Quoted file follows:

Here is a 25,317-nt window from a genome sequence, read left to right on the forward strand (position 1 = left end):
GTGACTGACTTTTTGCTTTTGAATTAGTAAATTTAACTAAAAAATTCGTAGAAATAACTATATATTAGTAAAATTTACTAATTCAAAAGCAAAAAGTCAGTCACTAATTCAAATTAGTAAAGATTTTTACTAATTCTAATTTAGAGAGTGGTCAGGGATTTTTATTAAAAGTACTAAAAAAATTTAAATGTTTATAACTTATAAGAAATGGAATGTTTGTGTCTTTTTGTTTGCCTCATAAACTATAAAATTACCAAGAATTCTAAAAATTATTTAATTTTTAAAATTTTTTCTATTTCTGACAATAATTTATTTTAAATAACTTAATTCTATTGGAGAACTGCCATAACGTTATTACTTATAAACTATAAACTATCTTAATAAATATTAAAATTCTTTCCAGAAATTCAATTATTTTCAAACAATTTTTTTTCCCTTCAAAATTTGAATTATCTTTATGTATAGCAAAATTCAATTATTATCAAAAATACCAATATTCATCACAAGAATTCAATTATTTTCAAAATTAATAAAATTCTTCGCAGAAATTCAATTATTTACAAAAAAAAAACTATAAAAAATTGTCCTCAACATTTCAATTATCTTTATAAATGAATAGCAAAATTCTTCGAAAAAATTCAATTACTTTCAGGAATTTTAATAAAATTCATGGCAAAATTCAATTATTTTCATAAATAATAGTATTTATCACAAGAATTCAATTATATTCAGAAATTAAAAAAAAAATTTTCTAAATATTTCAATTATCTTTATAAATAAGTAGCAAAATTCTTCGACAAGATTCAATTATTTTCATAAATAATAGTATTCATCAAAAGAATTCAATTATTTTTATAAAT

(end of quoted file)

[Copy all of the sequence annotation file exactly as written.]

Here is a 25,317-nt window from a genome sequence, read left to right on the forward strand (position 1 = left end):
GTGACTGACTTTTTGCTTTTGAATTAGTAAATTTAACTAAAAAATTCGTAGAAATAACTATATATTAGTAAAATTTACTAATTCAAAAGCAAAAAGTCAGTCACTAATTCAAATTAGTAAAGATTTTTACTAATTCTAATTTAGAGAGTGGTCAGGGATTTTTATTAAAAGTACTAAAAAAATTTAAATGTTTATAACTTATAAGAAATGGAATGTTTGTGTCTTTTTGTTTGCCTCATAAACTATAAAATTACCAAGAATTCTAAAAATTATTTAATTTTTAAAATTTTTTCTATTTCTGACAATAATTTATTTTAAATAACTTAATTCTATTGGAGAACTGCCATAACGTTATTACTTATAAACTATAAACTATCTTAATAAATATTAAAATTCTTTCCAGAAATTCAATTATTTTCAAACAATTTTTTTTCCCTTCAAAATTTGAATTATCTTTATGTATAGCAAAATTCAATTATTATCAAAAATACCAATATTCATCACAAGAATTCAATTATTTTCAAAATTAATAAAATTCTTCGCAGAAATTCAATTATTTACAAAAAAAAAACTATAAAAAATTGTCCTCAACATTTCAATTATCTTTATAAATGAATAGCAAAATTCTTCGAAAAAATTCAATTACTTTCAGGAATTTTAATAAAATTCATGGCAAAATTCAATTATTTTCATAAATAATAGTATTTATCACAAGAATTCAATTATATTCAGAAATTAAAAAAAAAATTTTCTAAATATTTCAATTATCTTTATAAATAAGTAGCAAAATTCTTCGACAAGATTCAATTATTTTCATAAATAATAGTATTCATCAAAAGAATTCAATTATTTTTATAAAT